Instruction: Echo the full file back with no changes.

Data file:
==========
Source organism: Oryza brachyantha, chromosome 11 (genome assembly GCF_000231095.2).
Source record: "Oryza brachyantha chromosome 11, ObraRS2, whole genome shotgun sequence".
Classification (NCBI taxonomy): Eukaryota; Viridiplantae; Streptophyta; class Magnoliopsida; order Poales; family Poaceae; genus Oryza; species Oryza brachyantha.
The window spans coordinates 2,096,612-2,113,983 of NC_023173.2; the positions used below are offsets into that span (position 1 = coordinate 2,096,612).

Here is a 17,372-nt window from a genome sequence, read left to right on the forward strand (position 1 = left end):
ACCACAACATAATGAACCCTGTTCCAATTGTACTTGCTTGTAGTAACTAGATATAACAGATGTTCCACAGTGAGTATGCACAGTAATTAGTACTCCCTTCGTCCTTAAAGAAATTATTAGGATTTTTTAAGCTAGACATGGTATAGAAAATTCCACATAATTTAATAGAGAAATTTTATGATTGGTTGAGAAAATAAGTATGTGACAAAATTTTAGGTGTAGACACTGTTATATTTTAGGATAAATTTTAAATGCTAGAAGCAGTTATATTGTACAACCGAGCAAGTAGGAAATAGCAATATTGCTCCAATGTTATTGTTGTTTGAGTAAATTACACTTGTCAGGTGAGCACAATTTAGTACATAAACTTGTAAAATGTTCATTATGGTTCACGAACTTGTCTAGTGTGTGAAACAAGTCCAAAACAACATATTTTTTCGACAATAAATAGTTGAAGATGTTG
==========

Source organism: Oryza brachyantha, chromosome 11 (genome assembly GCF_000231095.2).
Source record: "Oryza brachyantha chromosome 11, ObraRS2, whole genome shotgun sequence".
Classification (NCBI taxonomy): Eukaryota; Viridiplantae; Streptophyta; class Magnoliopsida; order Poales; family Poaceae; genus Oryza; species Oryza brachyantha.
The window spans coordinates 2,096,612-2,113,983 of NC_023173.2; the positions used below are offsets into that span (position 1 = coordinate 2,096,612).

Here is a 17,372-nt window from a genome sequence, read left to right on the forward strand (position 1 = left end):
ACCACAACATAATGAACCCTGTTCCAATTGTACTTGCTTGTAGTAACTAGATATAACAGATGTTCCACAGTGAGTATGCACAGTAATTAGTACTCCCTTCGTCCTTAAAGAAATTATTAGGATTTTTTAAGCTAGACATGGTATAGAAAATTCCACATAATTTAATAGAGAAATTTTATGATTGGTTGAGAAAATAAGTATGTGACAAAATTTTAGGTGTAGACACTGTTATATTTTAGGATAAATTTTAAATGCTAGAAGCAGTTATATTGTACAACCGAGCAAGTAGGAAATAGCAATATTGCTCCAATGTTATTGTTGTTTGAGTAAATTACACTTGTCAGGTGAGCACAATTTAGTACATAAACTTGTAAAATGTTCATTATGGTTCACGAACTTGTCTAGTGTGTGAAACAAGTCCAAAACAACATATTTTTTCGACAATAAATAGTTGAAGATGTTG